I’D LIKE to commend Sol Makgabutlane for raising the alarm on one of South Africa’s most pressing issues: joblessness (The Star, Editor’s Note, September 19).
The impact of vast unemployment has dire consequences, not only in terms of the country’s social stability but also in the loss of honour, dignity and self-esteem for job hunters.
The desperation is evident in the statistics quoted by Makgabutlane: 65 000 applicants for 1 500 positions in one instance, and 47 000 applicants for 400 vacancies in another.
These are not mere stats, but human beings caught up in an economic environment which, as is well known, is driven by a corporate culture devoid of values such as compassion.
A culture that feeds on greed and profit at any cost. A culture that facilitates the flourishing of wealth accumulation by a handful of elites, which it unashamedly applauds while the gap between the connected chosen, with multitudes of jobless souls, grows.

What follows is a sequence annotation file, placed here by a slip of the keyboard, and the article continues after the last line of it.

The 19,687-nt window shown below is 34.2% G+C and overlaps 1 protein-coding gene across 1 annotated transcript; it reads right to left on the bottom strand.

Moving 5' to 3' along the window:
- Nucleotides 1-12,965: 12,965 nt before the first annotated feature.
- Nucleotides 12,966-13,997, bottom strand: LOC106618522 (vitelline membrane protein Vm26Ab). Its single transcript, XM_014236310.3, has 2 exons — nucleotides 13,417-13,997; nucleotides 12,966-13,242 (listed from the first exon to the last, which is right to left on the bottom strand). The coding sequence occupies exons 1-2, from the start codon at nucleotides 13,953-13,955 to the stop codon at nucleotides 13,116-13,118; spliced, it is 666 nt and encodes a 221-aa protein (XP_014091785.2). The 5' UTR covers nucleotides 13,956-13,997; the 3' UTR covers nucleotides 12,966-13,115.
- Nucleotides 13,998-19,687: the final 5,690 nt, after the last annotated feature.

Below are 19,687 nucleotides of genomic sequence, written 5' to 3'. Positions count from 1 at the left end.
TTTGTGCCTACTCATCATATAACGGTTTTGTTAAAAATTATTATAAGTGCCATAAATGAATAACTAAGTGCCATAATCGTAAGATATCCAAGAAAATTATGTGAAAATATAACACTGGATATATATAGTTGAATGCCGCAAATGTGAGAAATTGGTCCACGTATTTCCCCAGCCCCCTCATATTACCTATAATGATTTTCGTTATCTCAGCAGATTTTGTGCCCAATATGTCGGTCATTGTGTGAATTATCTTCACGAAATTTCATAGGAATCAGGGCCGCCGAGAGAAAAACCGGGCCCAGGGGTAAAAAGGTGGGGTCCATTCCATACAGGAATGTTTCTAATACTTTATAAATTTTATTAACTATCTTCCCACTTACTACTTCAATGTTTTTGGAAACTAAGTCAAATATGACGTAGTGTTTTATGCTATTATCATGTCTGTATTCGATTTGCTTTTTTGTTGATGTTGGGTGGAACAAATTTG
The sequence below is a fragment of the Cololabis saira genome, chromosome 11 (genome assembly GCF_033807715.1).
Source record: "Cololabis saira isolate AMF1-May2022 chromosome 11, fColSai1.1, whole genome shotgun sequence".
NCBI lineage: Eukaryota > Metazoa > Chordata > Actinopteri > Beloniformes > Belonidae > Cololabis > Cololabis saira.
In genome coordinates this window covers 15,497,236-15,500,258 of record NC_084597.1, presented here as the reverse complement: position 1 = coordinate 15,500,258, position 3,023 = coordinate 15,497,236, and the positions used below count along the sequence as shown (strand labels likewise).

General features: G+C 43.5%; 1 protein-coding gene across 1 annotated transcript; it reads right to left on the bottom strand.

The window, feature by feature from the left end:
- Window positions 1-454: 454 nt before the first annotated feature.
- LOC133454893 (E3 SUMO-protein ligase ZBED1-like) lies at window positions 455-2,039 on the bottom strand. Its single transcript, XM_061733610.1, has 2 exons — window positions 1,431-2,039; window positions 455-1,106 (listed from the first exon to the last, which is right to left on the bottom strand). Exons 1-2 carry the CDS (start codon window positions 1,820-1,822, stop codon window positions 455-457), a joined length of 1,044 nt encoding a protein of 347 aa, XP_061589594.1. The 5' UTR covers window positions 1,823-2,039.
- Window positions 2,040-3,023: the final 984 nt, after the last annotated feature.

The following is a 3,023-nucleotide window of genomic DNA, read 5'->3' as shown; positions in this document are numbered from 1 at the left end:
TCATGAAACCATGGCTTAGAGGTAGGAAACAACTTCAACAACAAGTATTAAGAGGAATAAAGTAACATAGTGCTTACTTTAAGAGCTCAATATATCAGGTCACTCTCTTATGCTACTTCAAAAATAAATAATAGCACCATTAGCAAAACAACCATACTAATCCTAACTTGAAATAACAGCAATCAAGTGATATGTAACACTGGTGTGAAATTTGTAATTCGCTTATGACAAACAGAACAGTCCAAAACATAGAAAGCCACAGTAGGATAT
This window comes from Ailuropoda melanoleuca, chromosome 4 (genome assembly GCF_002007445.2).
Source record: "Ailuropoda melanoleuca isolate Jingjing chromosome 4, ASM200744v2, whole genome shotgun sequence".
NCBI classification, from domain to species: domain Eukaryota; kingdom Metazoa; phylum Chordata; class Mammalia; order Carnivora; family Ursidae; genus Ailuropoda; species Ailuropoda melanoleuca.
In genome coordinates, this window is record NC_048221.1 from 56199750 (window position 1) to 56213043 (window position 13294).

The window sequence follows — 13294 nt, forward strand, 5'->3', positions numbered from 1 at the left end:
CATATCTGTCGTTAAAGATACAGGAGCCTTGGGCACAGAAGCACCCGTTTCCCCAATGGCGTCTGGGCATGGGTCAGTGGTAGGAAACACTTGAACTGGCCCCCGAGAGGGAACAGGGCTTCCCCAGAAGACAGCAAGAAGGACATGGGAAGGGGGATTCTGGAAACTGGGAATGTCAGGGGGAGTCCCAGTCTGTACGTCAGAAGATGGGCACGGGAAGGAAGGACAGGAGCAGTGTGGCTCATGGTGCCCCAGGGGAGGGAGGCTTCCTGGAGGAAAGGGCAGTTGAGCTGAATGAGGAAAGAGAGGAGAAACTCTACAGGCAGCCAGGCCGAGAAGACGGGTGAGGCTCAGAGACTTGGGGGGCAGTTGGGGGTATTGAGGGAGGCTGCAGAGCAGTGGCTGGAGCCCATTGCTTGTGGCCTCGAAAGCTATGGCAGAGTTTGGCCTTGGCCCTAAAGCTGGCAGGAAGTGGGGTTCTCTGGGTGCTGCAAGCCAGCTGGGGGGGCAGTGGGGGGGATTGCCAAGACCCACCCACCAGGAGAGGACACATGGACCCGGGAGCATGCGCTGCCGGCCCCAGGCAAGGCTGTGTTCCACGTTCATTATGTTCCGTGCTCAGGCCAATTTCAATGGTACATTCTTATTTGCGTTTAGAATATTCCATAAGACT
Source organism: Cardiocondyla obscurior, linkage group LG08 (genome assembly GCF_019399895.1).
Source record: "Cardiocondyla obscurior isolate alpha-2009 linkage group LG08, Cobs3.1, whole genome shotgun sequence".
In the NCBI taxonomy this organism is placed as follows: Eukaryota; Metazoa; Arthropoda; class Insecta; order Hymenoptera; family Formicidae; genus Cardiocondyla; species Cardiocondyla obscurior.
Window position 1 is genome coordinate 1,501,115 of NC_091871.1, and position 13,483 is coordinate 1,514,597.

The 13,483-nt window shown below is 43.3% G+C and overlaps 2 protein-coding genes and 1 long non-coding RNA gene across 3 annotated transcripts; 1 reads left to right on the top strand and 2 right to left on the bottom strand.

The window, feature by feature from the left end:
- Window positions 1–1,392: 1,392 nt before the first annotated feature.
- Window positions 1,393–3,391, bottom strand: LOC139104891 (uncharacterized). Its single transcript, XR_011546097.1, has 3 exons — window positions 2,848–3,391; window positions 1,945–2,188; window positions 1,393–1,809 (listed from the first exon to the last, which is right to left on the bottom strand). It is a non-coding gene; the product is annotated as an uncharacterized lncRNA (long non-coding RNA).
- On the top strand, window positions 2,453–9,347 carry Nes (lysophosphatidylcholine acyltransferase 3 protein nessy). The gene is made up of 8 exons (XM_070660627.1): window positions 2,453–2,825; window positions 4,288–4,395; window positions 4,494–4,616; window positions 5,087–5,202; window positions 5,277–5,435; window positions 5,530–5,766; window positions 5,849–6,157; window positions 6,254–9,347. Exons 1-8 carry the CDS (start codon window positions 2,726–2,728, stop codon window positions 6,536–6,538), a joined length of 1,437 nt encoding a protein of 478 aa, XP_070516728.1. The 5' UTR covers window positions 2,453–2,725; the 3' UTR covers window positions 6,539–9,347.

While it is true that government, union and business are ultimately key role players in job creation, almost three decades since the dawn of democracy, opportunities for employment keep evaporating.
Unemployment is an albatross that threatens SA’s future, and unless creative ideas are sought, the majority of marginalised will remain in limbo.
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